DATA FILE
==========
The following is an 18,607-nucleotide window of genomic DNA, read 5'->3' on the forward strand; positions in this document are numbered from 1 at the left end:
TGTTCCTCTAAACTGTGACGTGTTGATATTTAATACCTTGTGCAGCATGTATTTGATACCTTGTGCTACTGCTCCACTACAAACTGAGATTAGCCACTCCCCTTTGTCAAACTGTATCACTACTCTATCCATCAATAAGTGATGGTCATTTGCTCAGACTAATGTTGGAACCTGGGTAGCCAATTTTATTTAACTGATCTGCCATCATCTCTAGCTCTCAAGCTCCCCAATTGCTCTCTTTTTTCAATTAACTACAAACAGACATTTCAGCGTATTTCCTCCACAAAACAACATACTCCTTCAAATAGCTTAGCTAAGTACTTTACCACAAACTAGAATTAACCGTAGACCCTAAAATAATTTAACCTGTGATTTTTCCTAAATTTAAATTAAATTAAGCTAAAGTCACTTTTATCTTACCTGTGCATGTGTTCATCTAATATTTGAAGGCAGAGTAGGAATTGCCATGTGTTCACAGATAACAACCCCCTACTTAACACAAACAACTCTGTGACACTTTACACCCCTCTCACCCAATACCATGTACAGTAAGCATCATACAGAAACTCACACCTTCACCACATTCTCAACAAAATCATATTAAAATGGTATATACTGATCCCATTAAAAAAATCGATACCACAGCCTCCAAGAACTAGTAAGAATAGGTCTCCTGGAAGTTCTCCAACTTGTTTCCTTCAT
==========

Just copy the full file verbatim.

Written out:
The following is an 18,607-nucleotide window of genomic DNA, read 5'->3' on the forward strand; positions in this document are numbered from 1 at the left end:
TGTTCCTCTAAACTGTGACGTGTTGATATTTAATACCTTGTGCAGCATGTATTTGATACCTTGTGCTACTGCTCCACTACAAACTGAGATTAGCCACTCCCCTTTGTCAAACTGTATCACTACTCTATCCATCAATAAGTGATGGTCATTTGCTCAGACTAATGTTGGAACCTGGGTAGCCAATTTTATTTAACTGATCTGCCATCATCTCTAGCTCTCAAGCTCCCCAATTGCTCTCTTTTTTCAATTAACTACAAACAGACATTTCAGCGTATTTCCTCCACAAAACAACATACTCCTTCAAATAGCTTAGCTAAGTACTTTACCACAAACTAGAATTAACCGTAGACCCTAAAATAATTTAACCTGTGATTTTTCCTAAATTTAAATTAAATTAAGCTAAAGTCACTTTTATCTTACCTGTGCATGTGTTCATCTAATATTTGAAGGCAGAGTAGGAATTGCCATGTGTTCACAGATAACAACCCCCTACTTAACACAAACAACTCTGTGACACTTTACACCCCTCTCACCCAATACCATGTACAGTAAGCATCATACAGAAACTCACACCTTCACCACATTCTCAACAAAATCATATTAAAATGGTATATACTGATCCCATTAAAAAAATCGATACCACAGCCTCCAAGAACTAGTAAGAATAGGTCTCCTGGAAGTTCTCCAACTTGTTTCCTTCAT